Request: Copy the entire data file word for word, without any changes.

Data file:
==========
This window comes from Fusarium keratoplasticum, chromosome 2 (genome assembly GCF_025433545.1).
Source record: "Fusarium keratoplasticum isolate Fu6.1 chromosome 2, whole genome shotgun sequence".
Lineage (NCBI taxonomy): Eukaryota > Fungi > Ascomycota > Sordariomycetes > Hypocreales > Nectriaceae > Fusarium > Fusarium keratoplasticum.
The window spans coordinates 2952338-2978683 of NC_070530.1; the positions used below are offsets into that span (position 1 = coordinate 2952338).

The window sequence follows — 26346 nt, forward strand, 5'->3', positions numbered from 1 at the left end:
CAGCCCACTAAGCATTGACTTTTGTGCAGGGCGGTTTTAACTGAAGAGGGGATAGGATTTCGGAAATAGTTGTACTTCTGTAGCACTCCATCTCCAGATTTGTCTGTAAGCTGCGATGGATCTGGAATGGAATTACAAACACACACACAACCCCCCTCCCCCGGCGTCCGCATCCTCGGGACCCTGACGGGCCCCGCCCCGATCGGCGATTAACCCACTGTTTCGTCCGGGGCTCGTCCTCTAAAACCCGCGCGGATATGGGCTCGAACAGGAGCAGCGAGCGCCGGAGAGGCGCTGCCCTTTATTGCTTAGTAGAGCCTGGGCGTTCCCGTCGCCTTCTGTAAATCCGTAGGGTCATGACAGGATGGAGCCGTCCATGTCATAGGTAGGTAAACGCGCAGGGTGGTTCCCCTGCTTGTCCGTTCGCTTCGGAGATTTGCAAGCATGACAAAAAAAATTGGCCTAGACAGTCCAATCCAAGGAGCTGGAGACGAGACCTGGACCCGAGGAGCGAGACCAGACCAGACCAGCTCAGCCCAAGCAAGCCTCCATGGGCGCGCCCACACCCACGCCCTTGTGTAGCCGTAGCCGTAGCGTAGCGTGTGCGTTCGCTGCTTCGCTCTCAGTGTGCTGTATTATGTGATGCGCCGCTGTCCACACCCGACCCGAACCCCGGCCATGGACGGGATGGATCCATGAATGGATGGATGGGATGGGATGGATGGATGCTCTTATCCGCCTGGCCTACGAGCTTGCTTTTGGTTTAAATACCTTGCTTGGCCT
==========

This window comes from Fusarium keratoplasticum, chromosome 2 (genome assembly GCF_025433545.1).
Source record: "Fusarium keratoplasticum isolate Fu6.1 chromosome 2, whole genome shotgun sequence".
Lineage (NCBI taxonomy): Eukaryota > Fungi > Ascomycota > Sordariomycetes > Hypocreales > Nectriaceae > Fusarium > Fusarium keratoplasticum.
The window spans coordinates 2952338-2978683 of NC_070530.1; the positions used below are offsets into that span (position 1 = coordinate 2952338).

The window sequence follows — 26346 nt, forward strand, 5'->3', positions numbered from 1 at the left end:
CAGCCCACTAAGCATTGACTTTTGTGCAGGGCGGTTTTAACTGAAGAGGGGATAGGATTTCGGAAATAGTTGTACTTCTGTAGCACTCCATCTCCAGATTTGTCTGTAAGCTGCGATGGATCTGGAATGGAATTACAAACACACACACAACCCCCCTCCCCCGGCGTCCGCATCCTCGGGACCCTGACGGGCCCCGCCCCGATCGGCGATTAACCCACTGTTTCGTCCGGGGCTCGTCCTCTAAAACCCGCGCGGATATGGGCTCGAACAGGAGCAGCGAGCGCCGGAGAGGCGCTGCCCTTTATTGCTTAGTAGAGCCTGGGCGTTCCCGTCGCCTTCTGTAAATCCGTAGGGTCATGACAGGATGGAGCCGTCCATGTCATAGGTAGGTAAACGCGCAGGGTGGTTCCCCTGCTTGTCCGTTCGCTTCGGAGATTTGCAAGCATGACAAAAAAAATTGGCCTAGACAGTCCAATCCAAGGAGCTGGAGACGAGACCTGGACCCGAGGAGCGAGACCAGACCAGACCAGCTCAGCCCAAGCAAGCCTCCATGGGCGCGCCCACACCCACGCCCTTGTGTAGCCGTAGCCGTAGCGTAGCGTGTGCGTTCGCTGCTTCGCTCTCAGTGTGCTGTATTATGTGATGCGCCGCTGTCCACACCCGACCCGAACCCCGGCCATGGACGGGATGGATCCATGAATGGATGGATGGGATGGGATGGATGGATGCTCTTATCCGCCTGGCCTACGAGCTTGCTTTTGGTTTAAATACCTTGCTTGGCCT